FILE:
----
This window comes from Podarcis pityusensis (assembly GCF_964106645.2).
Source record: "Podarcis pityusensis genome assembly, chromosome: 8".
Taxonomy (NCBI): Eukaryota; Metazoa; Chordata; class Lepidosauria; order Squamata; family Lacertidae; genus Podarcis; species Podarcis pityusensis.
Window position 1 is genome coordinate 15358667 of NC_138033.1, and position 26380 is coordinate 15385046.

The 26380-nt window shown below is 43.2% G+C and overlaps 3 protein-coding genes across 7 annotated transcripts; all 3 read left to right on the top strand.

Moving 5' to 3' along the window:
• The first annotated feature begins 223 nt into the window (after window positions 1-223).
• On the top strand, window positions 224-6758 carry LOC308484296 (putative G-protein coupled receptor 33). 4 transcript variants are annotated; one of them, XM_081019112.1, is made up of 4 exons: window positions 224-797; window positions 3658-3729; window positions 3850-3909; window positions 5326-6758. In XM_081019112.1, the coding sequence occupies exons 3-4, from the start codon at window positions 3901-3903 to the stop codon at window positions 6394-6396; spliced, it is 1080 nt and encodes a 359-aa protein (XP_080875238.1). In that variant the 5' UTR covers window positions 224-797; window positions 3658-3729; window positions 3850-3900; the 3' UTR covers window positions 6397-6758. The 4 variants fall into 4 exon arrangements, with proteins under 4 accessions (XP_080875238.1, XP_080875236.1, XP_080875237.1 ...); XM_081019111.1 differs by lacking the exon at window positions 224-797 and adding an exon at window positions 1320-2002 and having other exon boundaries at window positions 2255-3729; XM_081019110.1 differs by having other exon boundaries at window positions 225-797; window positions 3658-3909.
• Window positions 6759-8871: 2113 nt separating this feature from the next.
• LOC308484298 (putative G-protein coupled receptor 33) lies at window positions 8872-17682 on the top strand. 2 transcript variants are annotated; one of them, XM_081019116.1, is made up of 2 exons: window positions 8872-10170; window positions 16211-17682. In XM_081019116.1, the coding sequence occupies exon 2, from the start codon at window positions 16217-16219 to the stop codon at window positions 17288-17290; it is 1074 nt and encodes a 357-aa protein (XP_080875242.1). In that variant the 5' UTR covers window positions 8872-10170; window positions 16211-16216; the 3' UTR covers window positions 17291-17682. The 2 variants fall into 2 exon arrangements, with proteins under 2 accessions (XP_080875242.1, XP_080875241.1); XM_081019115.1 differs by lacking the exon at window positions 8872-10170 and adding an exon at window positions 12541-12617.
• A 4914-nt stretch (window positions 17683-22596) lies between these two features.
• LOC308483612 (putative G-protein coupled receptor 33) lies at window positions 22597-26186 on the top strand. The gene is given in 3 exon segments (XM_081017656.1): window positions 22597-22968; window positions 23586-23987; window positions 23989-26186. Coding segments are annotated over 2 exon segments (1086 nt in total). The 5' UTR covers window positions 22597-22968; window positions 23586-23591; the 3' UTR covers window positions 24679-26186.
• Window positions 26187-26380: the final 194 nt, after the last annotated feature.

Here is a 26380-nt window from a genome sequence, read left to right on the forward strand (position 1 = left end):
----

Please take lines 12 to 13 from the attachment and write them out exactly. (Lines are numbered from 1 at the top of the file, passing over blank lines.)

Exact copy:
• LOC308483612 (putative G-protein coupled receptor 33) lies at window positions 22597-26186 on the top strand. The gene is given in 3 exon segments (XM_081017656.1): window positions 22597-22968; window positions 23586-23987; window positions 23989-26186. Coding segments are annotated over 2 exon segments (1086 nt in total). The 5' UTR covers window positions 22597-22968; window positions 23586-23591; the 3' UTR covers window positions 24679-26186.
• Window positions 26187-26380: the final 194 nt, after the last annotated feature.